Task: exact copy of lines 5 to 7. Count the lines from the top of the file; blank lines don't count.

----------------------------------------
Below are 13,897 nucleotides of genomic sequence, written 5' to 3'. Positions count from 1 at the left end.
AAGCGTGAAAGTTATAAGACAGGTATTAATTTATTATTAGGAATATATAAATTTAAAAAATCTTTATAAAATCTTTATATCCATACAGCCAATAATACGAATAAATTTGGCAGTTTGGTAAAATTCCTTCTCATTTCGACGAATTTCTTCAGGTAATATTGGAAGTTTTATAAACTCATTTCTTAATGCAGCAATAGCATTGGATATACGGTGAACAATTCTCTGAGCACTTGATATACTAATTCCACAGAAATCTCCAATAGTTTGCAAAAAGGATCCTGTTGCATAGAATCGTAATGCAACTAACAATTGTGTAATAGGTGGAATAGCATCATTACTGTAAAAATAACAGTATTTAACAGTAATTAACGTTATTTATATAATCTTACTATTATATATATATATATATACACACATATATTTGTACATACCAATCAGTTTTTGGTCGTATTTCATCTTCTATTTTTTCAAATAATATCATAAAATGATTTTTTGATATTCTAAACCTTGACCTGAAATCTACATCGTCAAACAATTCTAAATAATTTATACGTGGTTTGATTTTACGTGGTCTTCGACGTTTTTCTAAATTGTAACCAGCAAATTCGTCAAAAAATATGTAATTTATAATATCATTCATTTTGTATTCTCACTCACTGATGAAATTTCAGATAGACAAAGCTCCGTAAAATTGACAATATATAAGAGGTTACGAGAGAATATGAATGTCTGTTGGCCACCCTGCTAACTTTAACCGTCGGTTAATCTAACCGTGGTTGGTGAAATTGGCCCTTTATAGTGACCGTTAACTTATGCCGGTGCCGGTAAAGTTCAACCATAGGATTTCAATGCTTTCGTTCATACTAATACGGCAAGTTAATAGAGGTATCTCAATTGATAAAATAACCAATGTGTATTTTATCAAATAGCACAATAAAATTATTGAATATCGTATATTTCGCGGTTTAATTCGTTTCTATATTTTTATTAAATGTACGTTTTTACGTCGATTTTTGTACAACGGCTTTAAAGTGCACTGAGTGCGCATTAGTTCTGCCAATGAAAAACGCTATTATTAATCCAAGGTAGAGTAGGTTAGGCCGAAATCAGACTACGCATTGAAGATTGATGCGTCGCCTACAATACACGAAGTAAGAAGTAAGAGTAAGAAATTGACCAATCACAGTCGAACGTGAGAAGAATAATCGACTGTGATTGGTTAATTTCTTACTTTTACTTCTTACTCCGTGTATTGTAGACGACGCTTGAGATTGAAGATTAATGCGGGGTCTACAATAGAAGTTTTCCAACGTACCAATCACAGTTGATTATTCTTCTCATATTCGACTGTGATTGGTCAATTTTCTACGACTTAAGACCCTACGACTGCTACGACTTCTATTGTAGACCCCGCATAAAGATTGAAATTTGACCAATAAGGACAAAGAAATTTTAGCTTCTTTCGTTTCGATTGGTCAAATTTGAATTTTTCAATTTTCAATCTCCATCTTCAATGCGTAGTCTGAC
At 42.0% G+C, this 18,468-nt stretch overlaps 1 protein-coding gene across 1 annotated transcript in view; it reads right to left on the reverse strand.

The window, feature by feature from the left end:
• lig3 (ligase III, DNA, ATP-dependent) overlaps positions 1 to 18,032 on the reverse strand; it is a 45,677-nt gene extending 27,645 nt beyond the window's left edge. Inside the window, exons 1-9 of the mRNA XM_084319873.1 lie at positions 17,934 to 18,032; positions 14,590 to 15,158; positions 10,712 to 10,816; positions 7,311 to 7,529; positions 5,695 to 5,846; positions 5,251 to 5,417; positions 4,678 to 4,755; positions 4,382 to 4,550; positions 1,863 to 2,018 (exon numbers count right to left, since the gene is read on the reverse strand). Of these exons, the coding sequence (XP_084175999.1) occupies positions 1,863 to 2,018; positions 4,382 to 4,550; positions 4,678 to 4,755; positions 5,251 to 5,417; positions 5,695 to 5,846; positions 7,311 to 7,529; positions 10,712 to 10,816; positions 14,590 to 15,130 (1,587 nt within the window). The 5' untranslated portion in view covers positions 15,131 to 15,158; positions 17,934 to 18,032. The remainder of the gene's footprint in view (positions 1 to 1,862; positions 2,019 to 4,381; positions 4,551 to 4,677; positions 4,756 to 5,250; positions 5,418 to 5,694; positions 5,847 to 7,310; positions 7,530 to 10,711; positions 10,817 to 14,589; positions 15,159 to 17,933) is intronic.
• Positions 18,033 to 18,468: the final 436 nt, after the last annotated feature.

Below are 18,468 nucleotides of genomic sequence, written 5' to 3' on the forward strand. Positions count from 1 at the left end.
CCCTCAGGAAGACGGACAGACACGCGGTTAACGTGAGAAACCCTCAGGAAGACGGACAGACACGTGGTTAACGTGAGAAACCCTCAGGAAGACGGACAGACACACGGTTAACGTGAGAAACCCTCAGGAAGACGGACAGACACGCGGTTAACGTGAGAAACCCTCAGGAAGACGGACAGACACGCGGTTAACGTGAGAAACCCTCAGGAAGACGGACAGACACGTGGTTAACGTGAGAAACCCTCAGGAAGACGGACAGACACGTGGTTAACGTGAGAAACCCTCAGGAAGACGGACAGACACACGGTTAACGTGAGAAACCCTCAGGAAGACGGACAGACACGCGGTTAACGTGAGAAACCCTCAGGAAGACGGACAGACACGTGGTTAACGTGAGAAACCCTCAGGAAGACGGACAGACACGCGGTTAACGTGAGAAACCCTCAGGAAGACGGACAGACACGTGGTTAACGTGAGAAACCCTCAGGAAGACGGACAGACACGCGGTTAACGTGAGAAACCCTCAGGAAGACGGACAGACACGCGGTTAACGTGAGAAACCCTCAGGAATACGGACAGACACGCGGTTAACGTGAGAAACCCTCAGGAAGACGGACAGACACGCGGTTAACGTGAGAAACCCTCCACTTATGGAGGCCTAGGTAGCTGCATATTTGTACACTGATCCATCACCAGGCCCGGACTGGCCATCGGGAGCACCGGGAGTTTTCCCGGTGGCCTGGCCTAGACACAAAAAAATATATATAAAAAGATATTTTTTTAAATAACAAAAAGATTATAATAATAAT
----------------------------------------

• lig3 (ligase III, DNA, ATP-dependent) overlaps positions 1 to 18,032 on the reverse strand; it is a 45,677-nt gene extending 27,645 nt beyond the window's left edge. Inside the window, exons 1-9 of the mRNA XM_084319873.1 lie at positions 17,934 to 18,032; positions 14,590 to 15,158; positions 10,712 to 10,816; positions 7,311 to 7,529; positions 5,695 to 5,846; positions 5,251 to 5,417; positions 4,678 to 4,755; positions 4,382 to 4,550; positions 1,863 to 2,018 (exon numbers count right to left, since the gene is read on the reverse strand). Of these exons, the coding sequence (XP_084175999.1) occupies positions 1,863 to 2,018; positions 4,382 to 4,550; positions 4,678 to 4,755; positions 5,251 to 5,417; positions 5,695 to 5,846; positions 7,311 to 7,529; positions 10,712 to 10,816; positions 14,590 to 15,130 (1,587 nt within the window). The 5' untranslated portion in view covers positions 15,131 to 15,158; positions 17,934 to 18,032. The remainder of the gene's footprint in view (positions 1 to 1,862; positions 2,019 to 4,381; positions 4,551 to 4,677; positions 4,756 to 5,250; positions 5,418 to 5,694; positions 5,847 to 7,310; positions 7,530 to 10,711; positions 10,817 to 14,589; positions 15,159 to 17,933) is intronic.
• Positions 18,033 to 18,468: the final 436 nt, after the last annotated feature.

Below are 18,468 nucleotides of genomic sequence, written 5' to 3' on the forward strand. Positions count from 1 at the left end.